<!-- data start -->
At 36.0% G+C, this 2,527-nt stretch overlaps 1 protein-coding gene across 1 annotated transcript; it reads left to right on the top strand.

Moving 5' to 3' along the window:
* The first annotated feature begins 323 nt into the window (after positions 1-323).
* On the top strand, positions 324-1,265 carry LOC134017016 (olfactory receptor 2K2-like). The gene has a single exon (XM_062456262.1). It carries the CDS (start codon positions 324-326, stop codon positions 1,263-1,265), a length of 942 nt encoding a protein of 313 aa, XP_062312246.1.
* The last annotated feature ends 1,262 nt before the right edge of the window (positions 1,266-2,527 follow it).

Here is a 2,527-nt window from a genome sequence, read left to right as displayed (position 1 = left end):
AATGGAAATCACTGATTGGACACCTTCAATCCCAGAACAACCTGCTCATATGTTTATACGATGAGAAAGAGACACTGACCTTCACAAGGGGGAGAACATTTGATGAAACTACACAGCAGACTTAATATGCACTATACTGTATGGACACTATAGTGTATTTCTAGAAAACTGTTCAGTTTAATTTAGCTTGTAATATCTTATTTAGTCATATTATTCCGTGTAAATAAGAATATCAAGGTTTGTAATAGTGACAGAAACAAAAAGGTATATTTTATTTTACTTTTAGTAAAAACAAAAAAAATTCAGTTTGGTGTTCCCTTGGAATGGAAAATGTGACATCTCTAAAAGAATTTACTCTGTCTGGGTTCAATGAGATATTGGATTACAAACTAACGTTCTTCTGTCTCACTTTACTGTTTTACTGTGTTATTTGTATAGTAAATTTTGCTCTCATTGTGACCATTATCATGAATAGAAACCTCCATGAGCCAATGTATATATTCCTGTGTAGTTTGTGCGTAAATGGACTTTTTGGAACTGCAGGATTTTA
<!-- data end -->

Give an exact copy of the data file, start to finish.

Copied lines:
At 36.0% G+C, this 2,527-nt stretch overlaps 1 protein-coding gene across 1 annotated transcript; it reads left to right on the top strand.

Moving 5' to 3' along the window:
* The first annotated feature begins 323 nt into the window (after positions 1-323).
* On the top strand, positions 324-1,265 carry LOC134017016 (olfactory receptor 2K2-like). The gene has a single exon (XM_062456262.1). It carries the CDS (start codon positions 324-326, stop codon positions 1,263-1,265), a length of 942 nt encoding a protein of 313 aa, XP_062312246.1.
* The last annotated feature ends 1,262 nt before the right edge of the window (positions 1,266-2,527 follow it).

Here is a 2,527-nt window from a genome sequence, read left to right as displayed (position 1 = left end):
AATGGAAATCACTGATTGGACACCTTCAATCCCAGAACAACCTGCTCATATGTTTATACGATGAGAAAGAGACACTGACCTTCACAAGGGGGAGAACATTTGATGAAACTACACAGCAGACTTAATATGCACTATACTGTATGGACACTATAGTGTATTTCTAGAAAACTGTTCAGTTTAATTTAGCTTGTAATATCTTATTTAGTCATATTATTCCGTGTAAATAAGAATATCAAGGTTTGTAATAGTGACAGAAACAAAAAGGTATATTTTATTTTACTTTTAGTAAAAACAAAAAAAATTCAGTTTGGTGTTCCCTTGGAATGGAAAATGTGACATCTCTAAAAGAATTTACTCTGTCTGGGTTCAATGAGATATTGGATTACAAACTAACGTTCTTCTGTCTCACTTTACTGTTTTACTGTGTTATTTGTATAGTAAATTTTGCTCTCATTGTGACCATTATCATGAATAGAAACCTCCATGAGCCAATGTATATATTCCTGTGTAGTTTGTGCGTAAATGGACTTTTTGGAACTGCAGGATTTTA